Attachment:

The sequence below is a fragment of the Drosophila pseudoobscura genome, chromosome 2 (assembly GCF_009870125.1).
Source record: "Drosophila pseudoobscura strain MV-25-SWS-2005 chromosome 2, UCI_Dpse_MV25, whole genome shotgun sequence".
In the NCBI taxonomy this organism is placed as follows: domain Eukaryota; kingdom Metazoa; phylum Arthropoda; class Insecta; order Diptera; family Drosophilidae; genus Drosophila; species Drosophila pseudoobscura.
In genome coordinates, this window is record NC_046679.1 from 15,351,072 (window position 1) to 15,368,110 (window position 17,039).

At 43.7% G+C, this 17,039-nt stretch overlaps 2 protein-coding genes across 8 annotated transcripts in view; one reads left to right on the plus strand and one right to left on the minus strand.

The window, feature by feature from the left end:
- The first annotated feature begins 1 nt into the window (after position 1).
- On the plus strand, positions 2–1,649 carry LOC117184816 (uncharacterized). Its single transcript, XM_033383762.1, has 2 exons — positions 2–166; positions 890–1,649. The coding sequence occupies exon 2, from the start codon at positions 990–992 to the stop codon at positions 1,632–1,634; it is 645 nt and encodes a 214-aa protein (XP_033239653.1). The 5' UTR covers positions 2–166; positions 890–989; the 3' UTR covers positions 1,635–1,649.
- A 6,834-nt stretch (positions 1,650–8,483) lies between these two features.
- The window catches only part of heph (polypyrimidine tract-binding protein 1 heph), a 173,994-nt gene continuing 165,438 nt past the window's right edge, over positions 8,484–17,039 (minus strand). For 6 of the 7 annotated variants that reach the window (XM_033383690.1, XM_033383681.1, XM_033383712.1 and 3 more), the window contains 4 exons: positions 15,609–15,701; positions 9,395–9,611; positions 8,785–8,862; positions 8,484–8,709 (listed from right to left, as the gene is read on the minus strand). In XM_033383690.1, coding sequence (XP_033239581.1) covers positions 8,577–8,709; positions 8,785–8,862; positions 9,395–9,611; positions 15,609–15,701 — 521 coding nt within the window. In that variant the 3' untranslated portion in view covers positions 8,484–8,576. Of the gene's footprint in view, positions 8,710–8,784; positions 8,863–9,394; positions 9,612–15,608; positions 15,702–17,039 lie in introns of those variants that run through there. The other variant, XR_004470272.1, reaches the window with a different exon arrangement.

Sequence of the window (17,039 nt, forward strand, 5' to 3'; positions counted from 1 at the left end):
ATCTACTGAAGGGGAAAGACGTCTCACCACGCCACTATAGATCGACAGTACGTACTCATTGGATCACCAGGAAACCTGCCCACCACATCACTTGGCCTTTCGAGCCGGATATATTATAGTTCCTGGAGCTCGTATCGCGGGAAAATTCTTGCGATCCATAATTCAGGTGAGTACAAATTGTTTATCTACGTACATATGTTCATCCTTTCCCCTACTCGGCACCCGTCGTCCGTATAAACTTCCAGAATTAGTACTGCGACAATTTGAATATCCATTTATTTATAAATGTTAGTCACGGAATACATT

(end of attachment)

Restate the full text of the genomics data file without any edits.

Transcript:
The sequence below is a fragment of the Drosophila pseudoobscura genome, chromosome 2 (assembly GCF_009870125.1).
Source record: "Drosophila pseudoobscura strain MV-25-SWS-2005 chromosome 2, UCI_Dpse_MV25, whole genome shotgun sequence".
In the NCBI taxonomy this organism is placed as follows: domain Eukaryota; kingdom Metazoa; phylum Arthropoda; class Insecta; order Diptera; family Drosophilidae; genus Drosophila; species Drosophila pseudoobscura.
In genome coordinates, this window is record NC_046679.1 from 15,351,072 (window position 1) to 15,368,110 (window position 17,039).

At 43.7% G+C, this 17,039-nt stretch overlaps 2 protein-coding genes across 8 annotated transcripts in view; one reads left to right on the plus strand and one right to left on the minus strand.

The window, feature by feature from the left end:
- The first annotated feature begins 1 nt into the window (after position 1).
- On the plus strand, positions 2–1,649 carry LOC117184816 (uncharacterized). Its single transcript, XM_033383762.1, has 2 exons — positions 2–166; positions 890–1,649. The coding sequence occupies exon 2, from the start codon at positions 990–992 to the stop codon at positions 1,632–1,634; it is 645 nt and encodes a 214-aa protein (XP_033239653.1). The 5' UTR covers positions 2–166; positions 890–989; the 3' UTR covers positions 1,635–1,649.
- A 6,834-nt stretch (positions 1,650–8,483) lies between these two features.
- The window catches only part of heph (polypyrimidine tract-binding protein 1 heph), a 173,994-nt gene continuing 165,438 nt past the window's right edge, over positions 8,484–17,039 (minus strand). For 6 of the 7 annotated variants that reach the window (XM_033383690.1, XM_033383681.1, XM_033383712.1 and 3 more), the window contains 4 exons: positions 15,609–15,701; positions 9,395–9,611; positions 8,785–8,862; positions 8,484–8,709 (listed from right to left, as the gene is read on the minus strand). In XM_033383690.1, coding sequence (XP_033239581.1) covers positions 8,577–8,709; positions 8,785–8,862; positions 9,395–9,611; positions 15,609–15,701 — 521 coding nt within the window. In that variant the 3' untranslated portion in view covers positions 8,484–8,576. Of the gene's footprint in view, positions 8,710–8,784; positions 8,863–9,394; positions 9,612–15,608; positions 15,702–17,039 lie in introns of those variants that run through there. The other variant, XR_004470272.1, reaches the window with a different exon arrangement.

Sequence of the window (17,039 nt, forward strand, 5' to 3'; positions counted from 1 at the left end):
ATCTACTGAAGGGGAAAGACGTCTCACCACGCCACTATAGATCGACAGTACGTACTCATTGGATCACCAGGAAACCTGCCCACCACATCACTTGGCCTTTCGAGCCGGATATATTATAGTTCCTGGAGCTCGTATCGCGGGAAAATTCTTGCGATCCATAATTCAGGTGAGTACAAATTGTTTATCTACGTACATATGTTCATCCTTTCCCCTACTCGGCACCCGTCGTCCGTATAAACTTCCAGAATTAGTACTGCGACAATTTGAATATCCATTTATTTATAAATGTTAGTCACGGAATACATT